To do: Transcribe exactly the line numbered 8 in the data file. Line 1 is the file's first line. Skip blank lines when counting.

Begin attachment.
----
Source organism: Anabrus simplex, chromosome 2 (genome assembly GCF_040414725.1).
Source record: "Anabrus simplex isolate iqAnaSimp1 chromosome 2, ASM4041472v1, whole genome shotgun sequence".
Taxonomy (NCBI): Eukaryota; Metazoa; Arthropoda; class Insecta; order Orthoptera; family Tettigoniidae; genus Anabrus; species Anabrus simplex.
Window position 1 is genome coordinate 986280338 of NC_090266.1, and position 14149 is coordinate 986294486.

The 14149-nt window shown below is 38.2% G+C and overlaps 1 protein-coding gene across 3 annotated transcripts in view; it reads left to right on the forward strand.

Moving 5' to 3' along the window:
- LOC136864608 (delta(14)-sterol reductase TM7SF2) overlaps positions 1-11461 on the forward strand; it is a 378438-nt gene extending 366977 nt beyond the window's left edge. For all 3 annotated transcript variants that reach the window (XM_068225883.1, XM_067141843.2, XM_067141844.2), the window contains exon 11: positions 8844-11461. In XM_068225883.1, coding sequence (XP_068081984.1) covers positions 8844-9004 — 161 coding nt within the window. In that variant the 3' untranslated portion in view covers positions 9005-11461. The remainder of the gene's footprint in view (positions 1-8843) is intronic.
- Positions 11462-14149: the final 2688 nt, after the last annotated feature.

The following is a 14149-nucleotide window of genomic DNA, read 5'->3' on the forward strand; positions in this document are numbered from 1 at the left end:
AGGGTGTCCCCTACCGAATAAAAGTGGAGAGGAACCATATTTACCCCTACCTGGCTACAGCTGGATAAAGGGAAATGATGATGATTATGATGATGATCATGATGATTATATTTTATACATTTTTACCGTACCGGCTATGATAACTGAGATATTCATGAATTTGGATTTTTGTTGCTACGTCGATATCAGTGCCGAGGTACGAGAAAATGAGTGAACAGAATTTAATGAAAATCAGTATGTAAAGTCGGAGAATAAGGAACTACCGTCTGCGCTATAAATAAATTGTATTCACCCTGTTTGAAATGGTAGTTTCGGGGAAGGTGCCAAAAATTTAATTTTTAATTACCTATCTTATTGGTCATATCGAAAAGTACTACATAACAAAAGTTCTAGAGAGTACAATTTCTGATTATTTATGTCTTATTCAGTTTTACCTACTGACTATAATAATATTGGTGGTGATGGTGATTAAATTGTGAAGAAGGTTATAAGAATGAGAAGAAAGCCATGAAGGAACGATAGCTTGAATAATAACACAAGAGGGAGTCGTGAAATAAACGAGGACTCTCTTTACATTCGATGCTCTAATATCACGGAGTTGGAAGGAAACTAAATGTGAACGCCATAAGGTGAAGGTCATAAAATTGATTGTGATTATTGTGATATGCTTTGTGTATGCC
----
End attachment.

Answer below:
- Positions 11462-14149: the final 2688 nt, after the last annotated feature.